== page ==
You’ve probably heard the term “flipping houses,” the craze for buying fixer upper homes, remodeling, and selling them for profit. If you’re like thousands of other Americans interested in this real estate investment plan, there are several things you should consider before taking on this big of a project.
What Are Fixer Upper Homes?
A fixer upper home is just that, a home that needs work. The level of work required can vary significantly from simply having outdated cabinets to full-scale renovations. Fixer upper homes are typically priced lower because they need a lot of TLC to become a comfortable and attractive space.
When the flip is complete, fixer upper homes can sell for higher prices than initially expected because they are updated and look new on the market.
Pros of Buying a Fixer Upper
If you play your cards right, flipping a home can be a lucrative real estate investment. Here are some of the pros:
- You can make a sizable profit if you do it right.
- It can be a fun and challenging project.
- It’s a great way to learn about remodeling and home improvement.
- You set your own timeline for construction and renovation, which is often more efficient than handing off the project to a contractor.
- It’s an opportunity to make the home exactly how you want it, without having to compromise your vision to accommodate another person’s style.
- You learn hands-on about the building process, which can be a profitable skill for future projects and opportunities.
- There is usually little competition when buying a fixer upper–you don’t have to worry about beating out other potential homeowners. And the price is usually lower than the average home on the market.
Cons of Buying a Fixer Upper
While flipping houses is an exciting opportunity that many people are taking advantage of, there are some downsides that you need to consider before deciding whether or not it’s the right move for you.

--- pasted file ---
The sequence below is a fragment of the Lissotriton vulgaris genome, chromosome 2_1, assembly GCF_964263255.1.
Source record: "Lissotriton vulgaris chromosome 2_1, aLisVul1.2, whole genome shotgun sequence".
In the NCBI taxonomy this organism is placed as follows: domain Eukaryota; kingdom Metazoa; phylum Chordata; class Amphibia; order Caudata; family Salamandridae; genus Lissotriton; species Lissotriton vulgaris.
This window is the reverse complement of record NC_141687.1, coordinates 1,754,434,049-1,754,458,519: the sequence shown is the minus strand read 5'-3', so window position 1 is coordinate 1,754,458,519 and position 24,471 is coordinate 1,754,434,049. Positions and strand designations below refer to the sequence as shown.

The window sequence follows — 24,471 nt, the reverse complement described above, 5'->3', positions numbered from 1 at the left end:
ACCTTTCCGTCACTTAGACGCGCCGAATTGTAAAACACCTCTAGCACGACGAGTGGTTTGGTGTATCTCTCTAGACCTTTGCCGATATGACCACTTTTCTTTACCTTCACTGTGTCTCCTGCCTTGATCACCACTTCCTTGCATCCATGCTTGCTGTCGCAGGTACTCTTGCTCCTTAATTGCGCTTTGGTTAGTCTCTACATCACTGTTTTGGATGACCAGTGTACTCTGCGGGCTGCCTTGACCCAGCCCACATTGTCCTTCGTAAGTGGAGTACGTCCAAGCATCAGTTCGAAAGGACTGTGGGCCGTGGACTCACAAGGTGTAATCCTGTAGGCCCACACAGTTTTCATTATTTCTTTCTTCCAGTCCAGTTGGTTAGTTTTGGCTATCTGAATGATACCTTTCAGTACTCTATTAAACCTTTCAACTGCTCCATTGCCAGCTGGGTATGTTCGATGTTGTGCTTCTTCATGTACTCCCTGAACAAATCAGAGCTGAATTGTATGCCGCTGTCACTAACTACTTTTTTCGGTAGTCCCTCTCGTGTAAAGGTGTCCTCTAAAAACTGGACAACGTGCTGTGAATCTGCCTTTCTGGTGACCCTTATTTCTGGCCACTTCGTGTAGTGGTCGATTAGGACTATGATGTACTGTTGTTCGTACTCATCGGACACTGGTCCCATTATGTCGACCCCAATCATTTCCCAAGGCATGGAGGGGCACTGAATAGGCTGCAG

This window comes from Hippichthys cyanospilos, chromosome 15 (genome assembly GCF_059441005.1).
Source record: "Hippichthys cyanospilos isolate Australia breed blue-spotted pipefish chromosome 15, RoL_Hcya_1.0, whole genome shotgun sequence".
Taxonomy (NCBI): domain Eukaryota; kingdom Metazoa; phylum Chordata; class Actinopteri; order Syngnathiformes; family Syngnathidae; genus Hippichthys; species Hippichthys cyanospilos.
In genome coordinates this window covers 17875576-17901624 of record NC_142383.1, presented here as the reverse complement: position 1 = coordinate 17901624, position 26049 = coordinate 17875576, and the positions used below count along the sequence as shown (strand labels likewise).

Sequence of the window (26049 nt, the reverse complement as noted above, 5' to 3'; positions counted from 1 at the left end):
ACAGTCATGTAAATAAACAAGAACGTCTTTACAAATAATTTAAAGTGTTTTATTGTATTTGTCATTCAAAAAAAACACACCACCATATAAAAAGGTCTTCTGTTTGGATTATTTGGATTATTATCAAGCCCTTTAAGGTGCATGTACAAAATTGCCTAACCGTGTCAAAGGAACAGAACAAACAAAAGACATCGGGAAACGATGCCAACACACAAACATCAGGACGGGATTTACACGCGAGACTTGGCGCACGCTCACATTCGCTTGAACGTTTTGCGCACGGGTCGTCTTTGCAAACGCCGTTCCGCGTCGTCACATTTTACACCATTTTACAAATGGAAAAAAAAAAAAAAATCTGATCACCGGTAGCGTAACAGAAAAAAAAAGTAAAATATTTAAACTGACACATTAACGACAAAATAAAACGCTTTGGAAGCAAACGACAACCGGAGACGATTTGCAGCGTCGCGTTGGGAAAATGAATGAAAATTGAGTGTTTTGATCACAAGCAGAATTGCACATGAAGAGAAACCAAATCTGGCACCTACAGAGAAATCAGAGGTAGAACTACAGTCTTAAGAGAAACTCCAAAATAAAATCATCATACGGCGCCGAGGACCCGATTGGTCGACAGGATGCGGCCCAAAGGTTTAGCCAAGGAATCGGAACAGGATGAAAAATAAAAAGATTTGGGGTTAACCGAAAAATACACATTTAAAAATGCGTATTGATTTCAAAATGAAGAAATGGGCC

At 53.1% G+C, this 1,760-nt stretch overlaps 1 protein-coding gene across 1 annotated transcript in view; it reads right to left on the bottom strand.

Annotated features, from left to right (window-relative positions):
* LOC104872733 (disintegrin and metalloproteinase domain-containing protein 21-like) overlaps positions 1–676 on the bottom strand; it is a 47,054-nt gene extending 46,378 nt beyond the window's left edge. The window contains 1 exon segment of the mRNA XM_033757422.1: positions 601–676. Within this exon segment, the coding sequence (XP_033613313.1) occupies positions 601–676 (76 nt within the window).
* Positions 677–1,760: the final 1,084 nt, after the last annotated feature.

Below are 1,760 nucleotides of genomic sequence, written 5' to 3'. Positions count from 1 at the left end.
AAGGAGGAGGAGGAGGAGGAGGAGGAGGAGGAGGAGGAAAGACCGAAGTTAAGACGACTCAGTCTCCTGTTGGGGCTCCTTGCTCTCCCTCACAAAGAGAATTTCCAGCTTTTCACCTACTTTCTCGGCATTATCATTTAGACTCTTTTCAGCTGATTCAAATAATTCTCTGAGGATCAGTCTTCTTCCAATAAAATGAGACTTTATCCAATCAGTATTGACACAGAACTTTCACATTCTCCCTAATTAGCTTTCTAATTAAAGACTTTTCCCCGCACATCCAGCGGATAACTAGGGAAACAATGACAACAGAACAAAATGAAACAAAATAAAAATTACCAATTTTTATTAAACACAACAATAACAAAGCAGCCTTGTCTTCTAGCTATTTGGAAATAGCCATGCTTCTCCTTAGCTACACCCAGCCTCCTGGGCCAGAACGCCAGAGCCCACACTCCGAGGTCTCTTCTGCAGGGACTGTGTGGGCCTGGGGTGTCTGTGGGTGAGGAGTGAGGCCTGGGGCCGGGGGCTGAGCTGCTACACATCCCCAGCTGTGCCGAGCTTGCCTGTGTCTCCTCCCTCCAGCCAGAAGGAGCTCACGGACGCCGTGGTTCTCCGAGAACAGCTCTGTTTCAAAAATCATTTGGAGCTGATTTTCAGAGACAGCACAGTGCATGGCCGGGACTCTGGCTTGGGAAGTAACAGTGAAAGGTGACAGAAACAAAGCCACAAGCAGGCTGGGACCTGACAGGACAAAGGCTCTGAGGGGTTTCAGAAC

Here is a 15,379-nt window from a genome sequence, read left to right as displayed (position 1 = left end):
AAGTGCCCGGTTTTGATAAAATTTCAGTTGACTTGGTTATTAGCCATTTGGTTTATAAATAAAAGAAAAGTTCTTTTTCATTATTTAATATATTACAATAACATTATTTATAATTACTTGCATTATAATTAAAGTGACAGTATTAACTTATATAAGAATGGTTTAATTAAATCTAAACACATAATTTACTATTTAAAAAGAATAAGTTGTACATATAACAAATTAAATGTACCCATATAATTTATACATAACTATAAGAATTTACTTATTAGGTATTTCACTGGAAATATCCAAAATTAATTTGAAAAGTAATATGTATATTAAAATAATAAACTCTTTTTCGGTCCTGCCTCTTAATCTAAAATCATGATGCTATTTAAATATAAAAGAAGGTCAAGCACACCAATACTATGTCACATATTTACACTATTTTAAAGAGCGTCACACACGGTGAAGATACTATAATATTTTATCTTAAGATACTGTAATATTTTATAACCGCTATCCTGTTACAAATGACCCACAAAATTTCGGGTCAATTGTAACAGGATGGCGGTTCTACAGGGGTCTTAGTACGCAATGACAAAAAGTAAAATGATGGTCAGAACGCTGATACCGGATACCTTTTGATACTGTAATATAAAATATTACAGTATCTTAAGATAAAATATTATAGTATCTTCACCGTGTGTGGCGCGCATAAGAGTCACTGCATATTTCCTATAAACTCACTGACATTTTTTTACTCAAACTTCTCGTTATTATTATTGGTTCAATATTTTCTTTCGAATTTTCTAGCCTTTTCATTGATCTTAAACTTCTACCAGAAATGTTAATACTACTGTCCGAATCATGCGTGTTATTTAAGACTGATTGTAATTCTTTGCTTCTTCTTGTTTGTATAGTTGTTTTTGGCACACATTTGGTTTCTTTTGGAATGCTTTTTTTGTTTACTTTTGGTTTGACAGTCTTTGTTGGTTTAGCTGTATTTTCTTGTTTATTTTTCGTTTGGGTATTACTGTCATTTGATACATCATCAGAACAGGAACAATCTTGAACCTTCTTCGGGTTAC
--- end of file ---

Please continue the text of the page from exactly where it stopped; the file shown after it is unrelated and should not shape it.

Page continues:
It takes money
It costs thousands of dollars in construction costs for a typical renovation, not to mention paying a contractor or doing it yourself. While you can save money by finding a great deal on the fixer upper home itself, there will still be expenses for materials and labor. You need to have enough money saved up before beginning your project.
Because there are always unexpected hiccups with construction projects, you could end up spending more money than originally intended by the end. However, if you decide to hold onto the property and rent it out, this could be an avenue for making the investment worthwhile–it all depends on how the process pans out.
It takes time
Time spent working on a project is a lot easier for some people than it is for others. You may have to cut back on your other commitments while you work on the fixer upper–and that can be distracting and stressful if you’re not the type of person who has free time to spare.
It’s a big project
When you flip a home, you have to work with contractors and specialists who deal with large-scale projects every day. It takes a commitment to time, energy, and resources to do a quality job within a reasonable timeframe.
How To Make the Best Decision
There are several pros and cons associated with fixer upper homes, but you should keep in mind that this type of real estate investment isn’t for everyone.
If you have the money to invest, are comfortable with large projects, and have the time to spare, then it could be the perfect opportunity for you! If you’re hoping to live in the home while you flip it, that can be a very challenging, long process.
To make the best decision possible, consult with real estate experts who can advise you on the best course of action for the property you’re hoping to buy.